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      A personal opinion based on 2,600 miles on a Y2K model R1 in 6 weeks. Bad points out of the way first then: 1. The mirrors on the previous model were useless. The mirrors on the new model are also useless. But then the only reason you need them is to keep an eye out for plod behind you 'cos nothing is gonna pass you on one of these unless you want them to ;-) 2. Tyres - the R1 eats them. 2000 miles if you are very lucky. If you're getting more than 2000 miles, get yourself something tamer. You're not using the full potential of the R1. 3. Licence - forget it! You will lose it. It's going to happen. Be prepared. 4. It's so good that everyone's going to have one soon. If exclusivity is your thing, this isn't for you. Right then, now for what's good about it: 1. Acceleration is phenomenal. Crack the throttle back to the stop and all you'll see is sky. The R1 loves to lift it's head. Take it slightly easier and keep your weight forward and you race off faster than the fastest thing you can imagine. Well, that's what it feels like. It just seems to keep pulling, faster and faster. The digital speedo gives up counting up in single miles per hour and starts jumping up in increments of ten. Not that you should be looking down at the speedo 'cos you are on top of objects in front of you very quickly. OK, so there are faster accelerating bikes around, but read on - it's the total package that puts the R1 above everything else. 2. Stopping. With this kinda performance, you need great brakes. The R1 will almost gouge a great track out of the tarmac when you pull hard on the brakes. 3. Speed. Tops out at a claimed 178 mph. I believe the claim. I haven't tested the claim (yet) but it sure feels like it's got an awful lot more to go when you're doing 160. 4. Handling is superb. The new model turns in a lot faster than the previ ous model did. Although it's not quiet as flickable as my previous bike (GSX R750), it's not that far off and it's a lot more stable at speed than the Suzook. Once you've commited to your line, the R1 just sticks to it. No worries whatsoever. It can twitch the back end a little when exiting bends, corners, roundabouts, etc. But what do you expect with all that power on the back wheel? If you don't get ham-fisted it's cool. And if you do screw it up, the R1 will change direction mid-corner without too many problems. Some of the roads up here in Scotland can be a little rough and I've had one or two shakes of the head on bumpy bends, but no real problems. Does it need a damper? Nah! 5. Looks great. You can judge that for yourself, but I think it's the dogs. And if you haven't seen one in the flesh (and why not?), check one out. It looks even better than in the pics. 6. Fuel consumption isn't really a consideration is it? If you need to know about this, get yourself a nice little deisel car instead. It's got a fuel tank, you put petrol in it and it runs out sooner than you would like. Live with it. 7. Comfort. After the GSX R750, it's great! The big, wide seat (to fit my big, wide ass) is comfortable enough. It's easy to pootle around town on and on the first day's ride I did 500 miles (to get to the oil and filter change) at running in speeds with no problems. I wouldn't like to be a pillion on one though. No grab handles, tiny seat and perched up high in the wind blast. Overall, it's a top toy. If you like riding hard on the twisties I can't think of anything better. If you want out and out top speed, get a Lardybusa. If you want to tour for thousands of miles in total comfort, get a Gold Wing. If you want an ear-to-ear grin that never fades, get yourself an R1. Oh, and I got a European import for £7,500 & it cost me £150 to UK Spec it <grin>

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        07.07.2000 17:44

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        I currently ride a zx6r (see review), but have have been fortunate enough to ride this R1 beast on several occasions. It is difficult to translate into words (even by a hardened biker), the experience you get riding it. After riding for several years and riding my zx6, blades and a TL1000, I thought how can the R1 be hailed as the ultimate bike, so I rode one. The weather conditions were excellent, sunny but not boiling hot with a slight breeze and very dry. I just jumped off my zx6 and sprinted to the R1. Familiarising myself with the controls (throttle mainly), good clear instrumentation from the digital screen and I was off. The handling was phenomenal, compared to the blade and even my zx6, the R1 was nimble at all speeds. Very quick and responsive at high speeds without being cumbersome at lower (normal) speeds. Speed, well, if you imagine being strapped to an exocet missle and launched, this is close to the raw grunt of acceleration this bike has. By the time I reached fourth gear the front wheel was starting to lower to the ground. (brown leathers syndrome). When you see the colourful power and torque charts for the R1 in all the mags, it is normally a few BHP above the rest, boy does that translate to a vast difference on the road. The R1 is slandered as 'not a comfortable bike', at 5'11 it was made for me (and I told my fiance that), I found it comfortable through traffic, no more wrist ache than normal from my zx6. Admittedly I may think different if I had to do 1000 miles non-stop within the speed limit. The bike was designed with nutters in mind who will take the bike to the limits at high speeds, this is where the riding postion is excellent. Some might say I am in awe of this bike and this review may be biased, they are probably right. Just show me a real SPORTS biker who doesn't get off the R1, who struggles to their helmet off from the grin. Don't sit here reading this go and get on one!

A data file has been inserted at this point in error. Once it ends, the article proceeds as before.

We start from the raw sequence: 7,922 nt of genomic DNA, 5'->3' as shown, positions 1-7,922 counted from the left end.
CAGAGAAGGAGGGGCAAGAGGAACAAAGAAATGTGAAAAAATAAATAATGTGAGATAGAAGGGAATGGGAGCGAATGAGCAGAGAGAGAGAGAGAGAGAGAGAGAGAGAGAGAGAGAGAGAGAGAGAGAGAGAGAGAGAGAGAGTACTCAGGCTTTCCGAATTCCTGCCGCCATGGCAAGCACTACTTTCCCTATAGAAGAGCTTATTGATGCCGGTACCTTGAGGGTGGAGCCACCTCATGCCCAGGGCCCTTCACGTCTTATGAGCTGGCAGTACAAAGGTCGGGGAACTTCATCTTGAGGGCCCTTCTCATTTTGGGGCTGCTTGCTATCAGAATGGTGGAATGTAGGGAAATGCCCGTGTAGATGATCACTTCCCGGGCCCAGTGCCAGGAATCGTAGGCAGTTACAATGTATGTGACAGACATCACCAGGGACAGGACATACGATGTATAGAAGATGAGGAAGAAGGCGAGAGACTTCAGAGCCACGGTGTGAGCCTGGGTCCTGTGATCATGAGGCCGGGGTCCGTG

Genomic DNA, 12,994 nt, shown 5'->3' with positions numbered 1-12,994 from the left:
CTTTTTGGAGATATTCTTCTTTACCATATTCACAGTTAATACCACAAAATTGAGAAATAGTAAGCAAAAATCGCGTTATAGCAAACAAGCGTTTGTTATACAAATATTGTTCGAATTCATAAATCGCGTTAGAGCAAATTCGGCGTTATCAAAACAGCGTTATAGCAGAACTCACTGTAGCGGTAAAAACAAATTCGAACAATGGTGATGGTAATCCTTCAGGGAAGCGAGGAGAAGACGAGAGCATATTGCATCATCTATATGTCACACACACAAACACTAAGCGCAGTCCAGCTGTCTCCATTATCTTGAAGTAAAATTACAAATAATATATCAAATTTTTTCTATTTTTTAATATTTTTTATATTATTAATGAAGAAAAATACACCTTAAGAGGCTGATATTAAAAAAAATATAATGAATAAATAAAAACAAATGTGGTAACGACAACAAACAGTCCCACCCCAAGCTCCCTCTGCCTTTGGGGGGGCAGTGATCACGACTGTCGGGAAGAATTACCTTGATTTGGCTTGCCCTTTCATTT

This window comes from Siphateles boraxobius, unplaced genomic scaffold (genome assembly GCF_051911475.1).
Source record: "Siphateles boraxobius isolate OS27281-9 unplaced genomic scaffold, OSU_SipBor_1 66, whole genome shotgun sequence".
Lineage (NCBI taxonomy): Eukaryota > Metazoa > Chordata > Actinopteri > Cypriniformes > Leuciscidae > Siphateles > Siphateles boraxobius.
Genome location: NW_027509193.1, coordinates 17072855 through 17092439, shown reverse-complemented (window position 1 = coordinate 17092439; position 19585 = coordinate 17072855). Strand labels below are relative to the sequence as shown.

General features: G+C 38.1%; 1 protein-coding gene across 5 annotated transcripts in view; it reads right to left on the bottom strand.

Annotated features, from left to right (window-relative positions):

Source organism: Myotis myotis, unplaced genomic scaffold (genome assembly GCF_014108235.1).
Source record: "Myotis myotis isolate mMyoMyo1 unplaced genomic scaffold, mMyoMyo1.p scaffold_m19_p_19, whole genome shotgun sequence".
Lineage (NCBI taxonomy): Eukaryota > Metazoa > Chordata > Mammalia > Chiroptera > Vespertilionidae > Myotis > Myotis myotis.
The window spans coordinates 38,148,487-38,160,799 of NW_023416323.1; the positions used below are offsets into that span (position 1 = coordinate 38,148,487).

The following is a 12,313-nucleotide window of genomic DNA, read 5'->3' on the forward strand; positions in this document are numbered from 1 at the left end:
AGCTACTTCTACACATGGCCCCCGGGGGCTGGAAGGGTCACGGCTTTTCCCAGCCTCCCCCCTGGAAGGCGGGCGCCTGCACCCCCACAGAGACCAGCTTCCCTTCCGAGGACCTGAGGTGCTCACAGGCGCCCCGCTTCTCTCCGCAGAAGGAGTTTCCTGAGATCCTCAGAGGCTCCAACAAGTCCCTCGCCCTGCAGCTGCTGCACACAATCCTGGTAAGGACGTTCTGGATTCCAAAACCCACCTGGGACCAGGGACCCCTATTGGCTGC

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        05.07.2000 18:44
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        Hi I ride a 99 Fireblade with full micron system and dyno jet kit. But have been meaning to have a go on a R! for a while. My nice Motorcycle Dealers G W’s obliged me in May. Well how does a Y2K R1 Stack up. Bakes. The R1 were no were good as mine. The lever came straight back to the bars when used hard. This I also found to be the case on all the R1’s in the show room. Mine on the other hand (braided Hoses) are the business. With excellent early bite and feed back. Suspension. Well mines hard as nails for use under hard ridding, but if I soften it up my bike wallows mid corner. The R1 on the other hand had a much softer set up and it worked. Not diving to much under braking and offering a good ride on the bumpy stuff . Engine. Another surprise here with the mildly tuned blade engine feeling just as strong as the R1’s except at 120+. Comfort. Who buys a bike like this for comfort! But both were good with the wide tank on the blade giving a lot of grip.

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        30.06.2000 03:42
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        The R1 is the most exciting bike i've ever riden. Acceleration, power and handling are superb!!! although the seat is quite low, the riding position is uncomfortable and angled down over long journeys. This bike is not really passenger friendly, and eats up the rear tyres in approximately 2000 miles... if you're lucky.The new R1 has a new designed wind-shield which protects you a lot better than the earlier one, allowing you to be more comfortable at a 180mph+.